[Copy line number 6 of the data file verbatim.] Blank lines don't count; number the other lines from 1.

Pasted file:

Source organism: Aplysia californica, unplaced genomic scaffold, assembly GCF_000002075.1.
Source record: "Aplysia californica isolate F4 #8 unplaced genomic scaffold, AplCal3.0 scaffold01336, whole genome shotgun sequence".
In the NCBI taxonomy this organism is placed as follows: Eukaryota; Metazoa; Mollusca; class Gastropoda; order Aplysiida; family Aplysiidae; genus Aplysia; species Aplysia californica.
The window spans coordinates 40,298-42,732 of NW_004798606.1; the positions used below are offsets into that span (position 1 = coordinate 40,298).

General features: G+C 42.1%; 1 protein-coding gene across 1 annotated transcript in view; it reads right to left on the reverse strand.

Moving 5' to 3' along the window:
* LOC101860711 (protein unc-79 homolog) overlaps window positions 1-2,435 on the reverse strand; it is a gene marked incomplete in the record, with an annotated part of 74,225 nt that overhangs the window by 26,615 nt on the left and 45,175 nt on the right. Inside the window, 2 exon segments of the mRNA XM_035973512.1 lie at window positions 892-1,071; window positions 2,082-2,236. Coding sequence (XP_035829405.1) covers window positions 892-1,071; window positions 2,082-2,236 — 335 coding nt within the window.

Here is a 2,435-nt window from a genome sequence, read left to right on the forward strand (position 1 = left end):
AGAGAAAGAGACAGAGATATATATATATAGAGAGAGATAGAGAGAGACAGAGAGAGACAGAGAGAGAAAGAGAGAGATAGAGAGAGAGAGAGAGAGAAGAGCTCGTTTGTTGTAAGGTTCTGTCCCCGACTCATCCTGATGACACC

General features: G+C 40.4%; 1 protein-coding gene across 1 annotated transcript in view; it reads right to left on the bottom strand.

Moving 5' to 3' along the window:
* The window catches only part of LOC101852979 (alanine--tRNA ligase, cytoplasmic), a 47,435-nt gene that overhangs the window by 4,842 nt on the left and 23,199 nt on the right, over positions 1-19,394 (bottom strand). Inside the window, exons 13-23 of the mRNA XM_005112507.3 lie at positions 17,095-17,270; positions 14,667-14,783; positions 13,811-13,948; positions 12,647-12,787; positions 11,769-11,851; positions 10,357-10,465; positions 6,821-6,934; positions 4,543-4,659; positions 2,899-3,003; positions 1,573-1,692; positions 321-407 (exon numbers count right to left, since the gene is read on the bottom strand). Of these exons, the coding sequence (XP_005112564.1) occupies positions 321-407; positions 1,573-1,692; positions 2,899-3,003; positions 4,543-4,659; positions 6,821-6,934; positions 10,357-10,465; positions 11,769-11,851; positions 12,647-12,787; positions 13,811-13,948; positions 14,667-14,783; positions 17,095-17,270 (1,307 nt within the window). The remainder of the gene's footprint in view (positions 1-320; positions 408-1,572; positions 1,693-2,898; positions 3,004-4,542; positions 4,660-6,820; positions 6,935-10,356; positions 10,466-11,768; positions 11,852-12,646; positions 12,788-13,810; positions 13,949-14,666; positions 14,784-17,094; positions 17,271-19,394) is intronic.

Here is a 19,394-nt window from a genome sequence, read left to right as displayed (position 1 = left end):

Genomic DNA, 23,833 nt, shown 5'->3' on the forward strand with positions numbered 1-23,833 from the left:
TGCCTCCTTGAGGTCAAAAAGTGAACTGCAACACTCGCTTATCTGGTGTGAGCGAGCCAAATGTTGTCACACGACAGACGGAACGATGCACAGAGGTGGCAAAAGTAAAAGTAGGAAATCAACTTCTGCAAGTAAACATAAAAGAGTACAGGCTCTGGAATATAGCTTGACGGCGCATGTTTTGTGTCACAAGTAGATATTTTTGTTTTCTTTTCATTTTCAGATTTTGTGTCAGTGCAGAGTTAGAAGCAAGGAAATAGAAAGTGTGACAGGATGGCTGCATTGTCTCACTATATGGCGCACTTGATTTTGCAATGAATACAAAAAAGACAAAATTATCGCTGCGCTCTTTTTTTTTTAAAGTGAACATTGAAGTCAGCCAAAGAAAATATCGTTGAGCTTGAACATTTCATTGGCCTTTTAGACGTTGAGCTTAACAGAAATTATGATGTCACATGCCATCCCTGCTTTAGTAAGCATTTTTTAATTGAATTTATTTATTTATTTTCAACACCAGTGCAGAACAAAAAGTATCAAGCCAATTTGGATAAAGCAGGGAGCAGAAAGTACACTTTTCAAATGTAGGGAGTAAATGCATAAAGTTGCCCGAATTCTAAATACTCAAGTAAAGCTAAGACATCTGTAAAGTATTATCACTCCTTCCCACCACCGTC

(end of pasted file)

Moving 5' to 3' along the window: